Barrio Mascarell – The Mascarell Neighbourhood


The neighbourhood known as Barrio Mascarell was a street with two rows of some twenty houses on each side. It was located diagonally between the current streets of Emilio Baró, Albocácer, Dolores Marqués and Doctor Vicente Zaragozá, none of which existed at the time.

Nowadays, in the 21st century, it is curious to know that during the dictatorship of Miguel Primo de Rivera (1923-1939), the greatest number of cheap housing of Spanish history was built, well ahead of both the previous period and the republican period. On the northern side of the “trenet” (railway line), there are two important groups of housing were built in 1920. One of them was promoted by The Cooperative of employees of the Company of trams and commuter systems (“trenet” (CTFV)), and another one by the Cooperative “La Prosperidad”. Some of the 32 houses constructed by the first one still exist; they were designed in 1927 and 1928 by the architect Mariano Peset Aleixandre for the station surroundings. But nothing at all remains of the second one. Popularly known as “Barrio Mascarell”, it was built around 1925 between the tracks of the “trenet” (little train) and the Camino Nuevo de Alboraya (New Alboraya Road) on a piece of land belonging to the counts of Trenor, who were also marquis of Mascarell de San Juan. Despite its proximity, it was not perceived as a neighbourhood integrated in Benimaclet and the locals remember it as a neighbourhood of employees of the railway network.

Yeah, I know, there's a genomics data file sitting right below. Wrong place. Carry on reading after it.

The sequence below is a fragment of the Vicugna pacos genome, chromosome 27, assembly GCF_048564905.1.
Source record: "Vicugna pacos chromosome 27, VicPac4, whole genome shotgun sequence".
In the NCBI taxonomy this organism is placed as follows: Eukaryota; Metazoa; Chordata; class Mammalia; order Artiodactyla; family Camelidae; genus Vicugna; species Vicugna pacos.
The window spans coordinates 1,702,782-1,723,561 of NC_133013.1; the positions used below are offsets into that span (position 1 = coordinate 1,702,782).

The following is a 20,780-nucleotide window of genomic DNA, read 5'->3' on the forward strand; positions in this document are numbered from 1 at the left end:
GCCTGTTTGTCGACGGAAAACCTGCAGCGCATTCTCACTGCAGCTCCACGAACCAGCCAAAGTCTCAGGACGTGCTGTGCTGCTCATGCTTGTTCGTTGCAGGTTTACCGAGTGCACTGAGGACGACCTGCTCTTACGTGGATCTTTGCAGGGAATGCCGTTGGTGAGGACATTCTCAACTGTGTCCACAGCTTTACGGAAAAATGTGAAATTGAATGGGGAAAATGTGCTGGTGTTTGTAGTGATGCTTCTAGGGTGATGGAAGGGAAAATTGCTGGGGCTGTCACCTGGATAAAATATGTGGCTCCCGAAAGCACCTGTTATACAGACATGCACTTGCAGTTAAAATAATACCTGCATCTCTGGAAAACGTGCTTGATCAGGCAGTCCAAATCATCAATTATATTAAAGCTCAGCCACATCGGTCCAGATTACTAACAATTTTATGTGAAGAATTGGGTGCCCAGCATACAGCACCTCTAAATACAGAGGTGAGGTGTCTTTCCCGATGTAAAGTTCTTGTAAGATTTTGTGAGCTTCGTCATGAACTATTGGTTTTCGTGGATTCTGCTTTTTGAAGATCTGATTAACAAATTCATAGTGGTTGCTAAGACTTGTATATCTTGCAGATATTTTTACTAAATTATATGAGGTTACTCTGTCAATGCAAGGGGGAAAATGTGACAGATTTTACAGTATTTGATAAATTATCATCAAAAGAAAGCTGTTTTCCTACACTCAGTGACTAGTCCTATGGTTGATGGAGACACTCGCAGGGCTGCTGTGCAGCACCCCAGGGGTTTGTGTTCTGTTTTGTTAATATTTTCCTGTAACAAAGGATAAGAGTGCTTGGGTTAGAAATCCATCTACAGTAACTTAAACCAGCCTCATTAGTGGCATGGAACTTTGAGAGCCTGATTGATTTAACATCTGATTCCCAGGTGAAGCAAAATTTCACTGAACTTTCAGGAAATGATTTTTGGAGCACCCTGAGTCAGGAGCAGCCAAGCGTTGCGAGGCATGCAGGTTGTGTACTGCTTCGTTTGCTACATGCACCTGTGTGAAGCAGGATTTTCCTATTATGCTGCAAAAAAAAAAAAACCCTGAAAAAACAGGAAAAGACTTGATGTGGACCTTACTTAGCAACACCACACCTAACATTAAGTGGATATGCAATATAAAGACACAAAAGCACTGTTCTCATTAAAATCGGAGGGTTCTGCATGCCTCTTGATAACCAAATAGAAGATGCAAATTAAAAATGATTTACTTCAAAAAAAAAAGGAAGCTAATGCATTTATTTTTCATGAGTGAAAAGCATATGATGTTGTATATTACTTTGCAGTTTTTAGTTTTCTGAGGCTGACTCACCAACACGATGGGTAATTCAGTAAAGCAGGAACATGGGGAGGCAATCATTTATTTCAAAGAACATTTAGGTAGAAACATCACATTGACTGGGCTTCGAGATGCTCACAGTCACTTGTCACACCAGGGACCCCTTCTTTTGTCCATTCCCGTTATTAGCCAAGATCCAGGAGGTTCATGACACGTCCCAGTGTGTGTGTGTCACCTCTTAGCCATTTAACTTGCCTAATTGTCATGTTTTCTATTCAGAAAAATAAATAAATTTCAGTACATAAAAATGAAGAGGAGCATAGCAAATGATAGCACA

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The builder was probably the architect Ángel Romaní Verdeguer, since he also designed cheap housing at that time for the cooperative “La Prosperidad” in Godella. He designed 15 of these houses lined up along each side of a central street full of mulberry trees, named from the beginning Marquis of Mascarell street. The locals remember “small houses with little balconies and painted with lime”. The houses had just a ground floor with a small backyard and a pitched roof parallel to the main façade. They were compact houses divided into two spaces, with the living/dining room in the centre and connected with the backyard, and with the kitchen and a small toilet attached to the back. They were built with loans granted by the Caja de Previsión Social del Reino de Valencia (Social Security fund of the Kingdom of Valencia); these had to be repaid within 30 years. The building fronts were based on the simple repetition of entrance door and two windows. The interiors were nicely carried out with modern materials and furniture (cement tile floor, doors with stained glass, tables and chairs inspired by Thonet, typical at the time, lamps, ironwork and matching borders with modernist and art deco designs…).

Little by little, “progress” laid siege to these houses, and their inhabitants were forced to move to other places in Benimaclet or the city. Once the houses were empty, poor families moved in and degradation set in the area. Dirt accumulated; there was drug trafficking, etc. During a police raid, various stolen materials were found in the houses. Some people say that it was dangerous to approach the neighbourhood. Others, however, remember it as a place they used to go when they were children to climb trees and to play catch.

The present buildings were built between the 80’s and the 90’s, while the small houses of the Mascarell neighbourhood gradually disappeared. When the railway crossing of Dolores Marqués Street was opened, the neighbourhood of Mascarell disappeared completely.